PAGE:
Creating an experimental Bitcoin testbed is not trivial. Or is it?

Tons of GB to store the blockchain (ok, yes, you can prune it, but first you have to download the entire thing), harder and harder algorithms to mine coins, incrementing cost for tests (after all, we are talking real money). Is a little bit intimidating. But the truth is that that applies just to mainnet.

Besides mainnet, Bitcoin Core also has testnet and regtest.


This is the test network that runs in parallel with mainnet, except that the value of these coins is negligible. It exists to experiment with a blockchain that won’t harm the mainnet, e.g. with new features to Bitcoin Core. To prevent users to accidentally shift coins between testnet and mainnet the two runs on different TCP ports, and they have different genesis blocks.

But the thing is that testnet is still a little daunting. Is difficult to mine new coins, and with a height larger than 1.25 million is not light.


regtest to the rescue. The “Regression Test” mode allows mining with practically zero difficulties and is initially disconnected from any existing network. It also has its own genesis block, and when you start your client, no peers are registered, and nothing is initially mined by anyone. You don’t need to carry a hard drive a 4TB hard drive to store the blockchain because it just contains the genesis block. The data directory is around 17MB (compare that with 150GB and growing from the mainnet).


Using the excellent bit-core image provided by ruimarinho is really easy to setup a regtest instance.

> docker run --rm -it ruimarinho/bitcoin-core -printtoconsole -regtest=1 -rpcallowip= -rpcpassword=bar -rpcuser=foo

Now, if we want to explore the API trough cURL, we need to setup rpcauth. You can either do this yourself by constructing the line with the format <user>:<salt>$<hash> or use the official script to generate this line for you.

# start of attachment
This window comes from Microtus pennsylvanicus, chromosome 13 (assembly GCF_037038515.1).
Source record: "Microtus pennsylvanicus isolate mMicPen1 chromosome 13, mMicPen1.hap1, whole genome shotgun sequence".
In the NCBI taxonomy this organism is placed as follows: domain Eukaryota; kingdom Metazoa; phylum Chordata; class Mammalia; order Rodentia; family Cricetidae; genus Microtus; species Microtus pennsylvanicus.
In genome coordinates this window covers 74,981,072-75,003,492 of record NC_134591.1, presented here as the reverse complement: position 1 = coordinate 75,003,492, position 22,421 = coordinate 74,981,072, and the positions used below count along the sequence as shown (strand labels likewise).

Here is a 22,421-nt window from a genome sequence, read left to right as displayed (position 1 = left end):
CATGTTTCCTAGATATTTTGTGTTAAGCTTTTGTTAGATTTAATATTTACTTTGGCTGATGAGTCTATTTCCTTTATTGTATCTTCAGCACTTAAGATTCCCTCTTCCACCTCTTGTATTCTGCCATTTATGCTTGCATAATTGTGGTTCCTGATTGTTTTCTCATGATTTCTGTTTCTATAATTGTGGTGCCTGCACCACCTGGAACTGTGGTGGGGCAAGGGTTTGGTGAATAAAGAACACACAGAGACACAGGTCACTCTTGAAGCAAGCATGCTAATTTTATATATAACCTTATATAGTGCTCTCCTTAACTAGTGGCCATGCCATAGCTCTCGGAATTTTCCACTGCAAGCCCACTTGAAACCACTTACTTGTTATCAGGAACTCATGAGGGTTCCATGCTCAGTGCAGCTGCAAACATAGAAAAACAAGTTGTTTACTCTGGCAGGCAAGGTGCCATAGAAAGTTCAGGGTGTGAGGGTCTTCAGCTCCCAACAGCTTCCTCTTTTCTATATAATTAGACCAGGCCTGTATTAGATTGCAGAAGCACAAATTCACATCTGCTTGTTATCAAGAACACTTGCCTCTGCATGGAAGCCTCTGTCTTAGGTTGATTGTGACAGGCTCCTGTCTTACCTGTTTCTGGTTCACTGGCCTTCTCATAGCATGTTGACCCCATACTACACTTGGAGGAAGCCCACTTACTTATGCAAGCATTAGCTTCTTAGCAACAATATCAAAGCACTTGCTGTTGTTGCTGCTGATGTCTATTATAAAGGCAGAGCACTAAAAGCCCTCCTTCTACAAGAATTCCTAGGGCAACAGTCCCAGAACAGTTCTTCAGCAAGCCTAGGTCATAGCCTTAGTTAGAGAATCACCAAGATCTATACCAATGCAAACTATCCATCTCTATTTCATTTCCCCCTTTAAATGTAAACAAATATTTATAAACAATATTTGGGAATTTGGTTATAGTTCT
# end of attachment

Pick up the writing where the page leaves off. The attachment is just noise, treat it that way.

> curl -sSL | python - volonbolon
String to be appended to bitcoin.conf:
Your password:

Now that you have your credentials, you need to start the Bitcoin Core daemon with the -rpcauth option.

docker run --rm --name bitcoin-server -it ruimarinho/bitcoin-core -printconsole -regtest=1 -rpcallowip= -rpcauth='volonbolon:1c1410ebdb3d3f7a368878c3c7b4a897$aae4200cf5b23db3dea907113ba1ee085a9733d0e41fe71a942549e2dec61b69'

Now, we need to expose the ports. Ports can be exposed by mapping all of the available ones (using -P and based on what EXPOSE documents) or individually by adding -p. This mode allows assigning a dynamic port on the host (-p ) or assigning a fixed port -p :.

> docker run --rm -it -p 18443:18443 -p 18444:18444 ruimarinho/bitcoin-core -printtoconsole -regtest=1 -rpcallowip= -rpcpassword=bar -rpcuser=foo

And we are done:

> curl -X "POST" "" \
     -H 'Content-Type: application/json; charset=utf-8' \
     -u 'foo:bar' \
     -d $'{
  "jsonrpc": "1.0",
  "id": "1",
  "method": "getnetworkinfo",
  "params": []

HTTP/1.1 200 OK
Content-Type: application/json
Date: Wed, 07 Mar 2018 14:13:02 GMT
Content-Length: 599
Connection: close

  "result": {
    "version": 160000,
    "subversion": "/Satoshi:0.16.0/",
    "protocolversion": 70015,
    "localservices": "000000000000040d",
    "localrelay": true,
    "timeoffset": 0,
    "networkactive": true,
    "connections": 0,
    "networks": [
        "name": "ipv4",
        "limited": false,
        "reachable": true,
        "proxy": "",
        "proxy_randomize_credentials": false
        "name": "ipv6",
        "limited": false,
        "reachable": true,
        "proxy": "",
        "proxy_randomize_credentials": false
        "name": "onion",
        "limited": true,
        "reachable": false,
        "proxy": "",
        "proxy_randomize_credentials": false
    "relayfee": 0.00001000,
    "incrementalfee": 0.00001000,
    "localaddresses": [],
    "warnings": ""
  "error": null,
  "id": "1"